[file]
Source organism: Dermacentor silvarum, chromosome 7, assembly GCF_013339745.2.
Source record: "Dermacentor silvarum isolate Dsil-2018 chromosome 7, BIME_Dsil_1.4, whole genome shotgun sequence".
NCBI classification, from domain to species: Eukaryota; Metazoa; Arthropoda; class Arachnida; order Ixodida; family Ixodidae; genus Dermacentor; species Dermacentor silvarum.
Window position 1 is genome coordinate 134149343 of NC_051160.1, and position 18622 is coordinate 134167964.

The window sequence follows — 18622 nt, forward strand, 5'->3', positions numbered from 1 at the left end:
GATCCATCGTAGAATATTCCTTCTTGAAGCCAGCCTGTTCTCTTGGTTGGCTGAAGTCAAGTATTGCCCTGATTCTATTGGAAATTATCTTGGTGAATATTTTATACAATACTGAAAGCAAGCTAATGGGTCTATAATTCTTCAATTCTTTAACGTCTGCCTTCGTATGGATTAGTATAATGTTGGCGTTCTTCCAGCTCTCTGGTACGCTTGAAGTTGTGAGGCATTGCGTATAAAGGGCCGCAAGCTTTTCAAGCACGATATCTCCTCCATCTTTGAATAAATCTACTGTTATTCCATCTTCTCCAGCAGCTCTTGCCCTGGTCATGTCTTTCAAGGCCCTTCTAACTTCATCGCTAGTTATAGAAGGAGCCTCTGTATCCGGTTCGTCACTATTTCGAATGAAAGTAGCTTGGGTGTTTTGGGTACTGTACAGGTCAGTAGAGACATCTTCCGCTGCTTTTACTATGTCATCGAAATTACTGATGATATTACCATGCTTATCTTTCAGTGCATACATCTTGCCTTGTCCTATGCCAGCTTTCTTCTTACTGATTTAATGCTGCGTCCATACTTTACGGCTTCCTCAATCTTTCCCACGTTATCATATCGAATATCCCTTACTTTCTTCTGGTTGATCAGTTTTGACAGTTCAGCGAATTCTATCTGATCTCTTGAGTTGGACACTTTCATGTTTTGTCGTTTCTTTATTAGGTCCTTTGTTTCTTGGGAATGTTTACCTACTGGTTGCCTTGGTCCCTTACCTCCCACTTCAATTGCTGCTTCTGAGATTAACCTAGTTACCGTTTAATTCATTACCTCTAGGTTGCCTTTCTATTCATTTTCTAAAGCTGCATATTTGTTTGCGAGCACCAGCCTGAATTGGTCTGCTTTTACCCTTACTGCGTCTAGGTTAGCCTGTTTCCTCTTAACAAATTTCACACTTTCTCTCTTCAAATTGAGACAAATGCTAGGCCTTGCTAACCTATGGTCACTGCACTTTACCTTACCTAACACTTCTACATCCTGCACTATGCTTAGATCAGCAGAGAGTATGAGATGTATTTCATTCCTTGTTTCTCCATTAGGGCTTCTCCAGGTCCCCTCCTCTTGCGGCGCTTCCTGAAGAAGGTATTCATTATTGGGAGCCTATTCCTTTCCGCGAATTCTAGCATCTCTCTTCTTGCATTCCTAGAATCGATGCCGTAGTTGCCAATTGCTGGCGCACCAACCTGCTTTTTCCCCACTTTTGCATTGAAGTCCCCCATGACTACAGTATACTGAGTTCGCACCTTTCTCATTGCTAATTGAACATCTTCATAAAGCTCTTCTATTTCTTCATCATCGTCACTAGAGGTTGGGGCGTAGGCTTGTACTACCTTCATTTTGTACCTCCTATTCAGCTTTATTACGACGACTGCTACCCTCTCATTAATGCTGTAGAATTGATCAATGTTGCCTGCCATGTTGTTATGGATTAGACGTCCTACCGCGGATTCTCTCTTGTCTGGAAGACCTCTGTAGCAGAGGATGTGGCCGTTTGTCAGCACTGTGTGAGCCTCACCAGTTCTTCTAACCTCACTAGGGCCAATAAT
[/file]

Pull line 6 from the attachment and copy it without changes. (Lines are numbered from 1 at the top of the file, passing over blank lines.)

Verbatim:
GATCCATCGTAGAATATTCCTTCTTGAAGCCAGCCTGTTCTCTTGGTTGGCTGAAGTCAAGTATTGCCCTGATTCTATTGGAAATTATCTTGGTGAATATTTTATACAATACTGAAAGCAAGCTAATGGGTCTATAATTCTTCAATTCTTTAACGTCTGCCTTCGTATGGATTAGTATAATGTTGGCGTTCTTCCAGCTCTCTGGTACGCTTGAAGTTGTGAGGCATTGCGTATAAAGGGCCGCAAGCTTTTCAAGCACGATATCTCCTCCATCTTTGAATAAATCTACTGTTATTCCATCTTCTCCAGCAGCTCTTGCCCTGGTCATGTCTTTCAAGGCCCTTCTAACTTCATCGCTAGTTATAGAAGGAGCCTCTGTATCCGGTTCGTCACTATTTCGAATGAAAGTAGCTTGGGTGTTTTGGGTACTGTACAGGTCAGTAGAGACATCTTCCGCTGCTTTTACTATGTCATCGAAATTACTGATGATATTACCATGCTTATCTTTCAGTGCATACATCTTGCCTTGTCCTATGCCAGCTTTCTTCTTACTGATTTAATGCTGCGTCCATACTTTACGGCTTCCTCAATCTTTCCCACGTTATCATATCGAATATCCCTTACTTTCTTCTGGTTGATCAGTTTTGACAGTTCAGCGAATTCTATCTGATCTCTTGAGTTGGACACTTTCATGTTTTGTCGTTTCTTTATTAGGTCCTTTGTTTCTTGGGAATGTTTACCTACTGGTTGCCTTGGTCCCTTACCTCCCACTTCAATTGCTGCTTCTGAGATTAACCTAGTTACCGTTTAATTCATTACCTCTAGGTTGCCTTTCTATTCATTTTCTAAAGCTGCATATTTGTTTGCGAGCACCAGCCTGAATTGGTCTGCTTTTACCCTTACTGCGTCTAGGTTAGCCTGTTTCCTCTTAACAAATTTCACACTTTCTCTCTTCAAATTGAGACAAATGCTAGGCCTTGCTAACCTATGGTCACTGCACTTTACCTTACCTAACACTTCTACATCCTGCACTATGCTTAGATCAGCAGAGAGTATGAGATGTATTTCATTCCTTGTTTCTCCATTAGGGCTTCTCCAGGTCCCCTCCTCTTGCGGCGCTTCCTGAAGAAGGTATTCATTATTGGGAGCCTATTCCTTTCCGCGAATTCTAGCATCTCTCTTCTTGCATTCCTAGAATCGATGCCGTAGTTGCCAATTGCTGGCGCACCAACCTGCTTTTTCCCCACTTTTGCATTGAAGTCCCCCATGACTACAGTATACTGAGTTCGCACCTTTCTCATTGCTAATTGAACATCTTCATAAAGCTCTTCTATTTCTTCATCATCGTCACTAGAGGTTGGGGCGTAGGCTTGTACTACCTTCATTTTGTACCTCCTATTCAGCTTTATTACGACGACTGCTACCCTCTCATTAATGCTGTAGAATTGATCAATGTTGCCTGCCATGTTGTTATGGATTAGACGTCCTACCGCGGATTCTCTCTTGTCTGGAAGACCTCTGTAGCAGAGGATGTGGCCGTTTGTCAGCACTGTGTGAGCCTCACCAGTTCTTCTAACCTCACTAGGGCCAATAAT